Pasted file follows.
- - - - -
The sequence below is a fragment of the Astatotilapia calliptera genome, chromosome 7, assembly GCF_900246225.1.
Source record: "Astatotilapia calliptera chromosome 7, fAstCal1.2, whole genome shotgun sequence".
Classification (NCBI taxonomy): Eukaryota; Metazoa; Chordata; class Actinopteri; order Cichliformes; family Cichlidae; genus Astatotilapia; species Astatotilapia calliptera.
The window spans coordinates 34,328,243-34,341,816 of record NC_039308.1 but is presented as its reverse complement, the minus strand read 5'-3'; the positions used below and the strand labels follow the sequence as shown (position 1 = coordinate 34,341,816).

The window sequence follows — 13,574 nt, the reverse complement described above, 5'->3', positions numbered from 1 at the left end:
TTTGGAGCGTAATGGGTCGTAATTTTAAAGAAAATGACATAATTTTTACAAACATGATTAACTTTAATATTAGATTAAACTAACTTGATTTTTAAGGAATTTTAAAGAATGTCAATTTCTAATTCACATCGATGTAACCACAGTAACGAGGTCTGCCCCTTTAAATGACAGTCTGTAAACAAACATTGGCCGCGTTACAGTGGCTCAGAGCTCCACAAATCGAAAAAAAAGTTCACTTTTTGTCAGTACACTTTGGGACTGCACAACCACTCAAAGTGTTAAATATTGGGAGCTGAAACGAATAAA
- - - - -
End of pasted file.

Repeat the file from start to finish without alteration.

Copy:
The sequence below is a fragment of the Astatotilapia calliptera genome, chromosome 7, assembly GCF_900246225.1.
Source record: "Astatotilapia calliptera chromosome 7, fAstCal1.2, whole genome shotgun sequence".
Classification (NCBI taxonomy): Eukaryota; Metazoa; Chordata; class Actinopteri; order Cichliformes; family Cichlidae; genus Astatotilapia; species Astatotilapia calliptera.
The window spans coordinates 34,328,243-34,341,816 of record NC_039308.1 but is presented as its reverse complement, the minus strand read 5'-3'; the positions used below and the strand labels follow the sequence as shown (position 1 = coordinate 34,341,816).

The window sequence follows — 13,574 nt, the reverse complement described above, 5'->3', positions numbered from 1 at the left end:
TTTGGAGCGTAATGGGTCGTAATTTTAAAGAAAATGACATAATTTTTACAAACATGATTAACTTTAATATTAGATTAAACTAACTTGATTTTTAAGGAATTTTAAAGAATGTCAATTTCTAATTCACATCGATGTAACCACAGTAACGAGGTCTGCCCCTTTAAATGACAGTCTGTAAACAAACATTGGCCGCGTTACAGTGGCTCAGAGCTCCACAAATCGAAAAAAAAGTTCACTTTTTGTCAGTACACTTTGGGACTGCACAACCACTCAAAGTGTTAAATATTGGGAGCTGAAACGAATAAA